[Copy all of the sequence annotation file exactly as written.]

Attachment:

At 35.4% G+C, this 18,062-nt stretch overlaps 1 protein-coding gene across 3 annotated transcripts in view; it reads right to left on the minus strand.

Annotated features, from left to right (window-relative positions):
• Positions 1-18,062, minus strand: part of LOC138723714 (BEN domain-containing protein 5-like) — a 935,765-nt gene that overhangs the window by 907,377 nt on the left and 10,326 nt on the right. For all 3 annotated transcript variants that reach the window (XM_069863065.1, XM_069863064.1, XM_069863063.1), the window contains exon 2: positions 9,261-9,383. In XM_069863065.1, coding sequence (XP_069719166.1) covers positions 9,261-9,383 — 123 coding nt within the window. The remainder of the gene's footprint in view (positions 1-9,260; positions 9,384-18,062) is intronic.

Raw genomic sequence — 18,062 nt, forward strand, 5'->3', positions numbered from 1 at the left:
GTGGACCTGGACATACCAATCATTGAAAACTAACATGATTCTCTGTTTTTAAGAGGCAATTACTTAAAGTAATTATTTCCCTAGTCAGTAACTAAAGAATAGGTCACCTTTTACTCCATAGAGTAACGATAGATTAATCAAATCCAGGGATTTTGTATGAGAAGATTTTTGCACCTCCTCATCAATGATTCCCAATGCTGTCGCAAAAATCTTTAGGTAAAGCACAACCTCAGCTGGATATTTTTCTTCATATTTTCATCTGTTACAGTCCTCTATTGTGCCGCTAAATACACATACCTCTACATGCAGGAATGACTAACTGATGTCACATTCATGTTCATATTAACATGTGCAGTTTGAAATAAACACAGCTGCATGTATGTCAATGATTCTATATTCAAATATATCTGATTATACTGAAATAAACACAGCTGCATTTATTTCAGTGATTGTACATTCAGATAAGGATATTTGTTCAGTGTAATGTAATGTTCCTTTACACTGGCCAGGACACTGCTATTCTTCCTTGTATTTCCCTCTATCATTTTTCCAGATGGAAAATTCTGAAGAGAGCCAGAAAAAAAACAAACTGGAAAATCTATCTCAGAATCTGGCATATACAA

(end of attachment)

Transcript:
At 35.4% G+C, this 18,062-nt stretch overlaps 1 protein-coding gene across 3 annotated transcripts in view; it reads right to left on the minus strand.

Annotated features, from left to right (window-relative positions):
• Positions 1-18,062, minus strand: part of LOC138723714 (BEN domain-containing protein 5-like) — a 935,765-nt gene that overhangs the window by 907,377 nt on the left and 10,326 nt on the right. For all 3 annotated transcript variants that reach the window (XM_069863065.1, XM_069863064.1, XM_069863063.1), the window contains exon 2: positions 9,261-9,383. In XM_069863065.1, coding sequence (XP_069719166.1) covers positions 9,261-9,383 — 123 coding nt within the window. The remainder of the gene's footprint in view (positions 1-9,260; positions 9,384-18,062) is intronic.

Raw genomic sequence — 18,062 nt, forward strand, 5'->3', positions numbered from 1 at the left:
GTGGACCTGGACATACCAATCATTGAAAACTAACATGATTCTCTGTTTTTAAGAGGCAATTACTTAAAGTAATTATTTCCCTAGTCAGTAACTAAAGAATAGGTCACCTTTTACTCCATAGAGTAACGATAGATTAATCAAATCCAGGGATTTTGTATGAGAAGATTTTTGCACCTCCTCATCAATGATTCCCAATGCTGTCGCAAAAATCTTTAGGTAAAGCACAACCTCAGCTGGATATTTTTCTTCATATTTTCATCTGTTACAGTCCTCTATTGTGCCGCTAAATACACATACCTCTACATGCAGGAATGACTAACTGATGTCACATTCATGTTCATATTAACATGTGCAGTTTGAAATAAACACAGCTGCATGTATGTCAATGATTCTATATTCAAATATATCTGATTATACTGAAATAAACACAGCTGCATTTATTTCAGTGATTGTACATTCAGATAAGGATATTTGTTCAGTGTAATGTAATGTTCCTTTACACTGGCCAGGACACTGCTATTCTTCCTTGTATTTCCCTCTATCATTTTTCCAGATGGAAAATTCTGAAGAGAGCCAGAAAAAAAACAAACTGGAAAATCTATCTCAGAATCTGGCATATACAA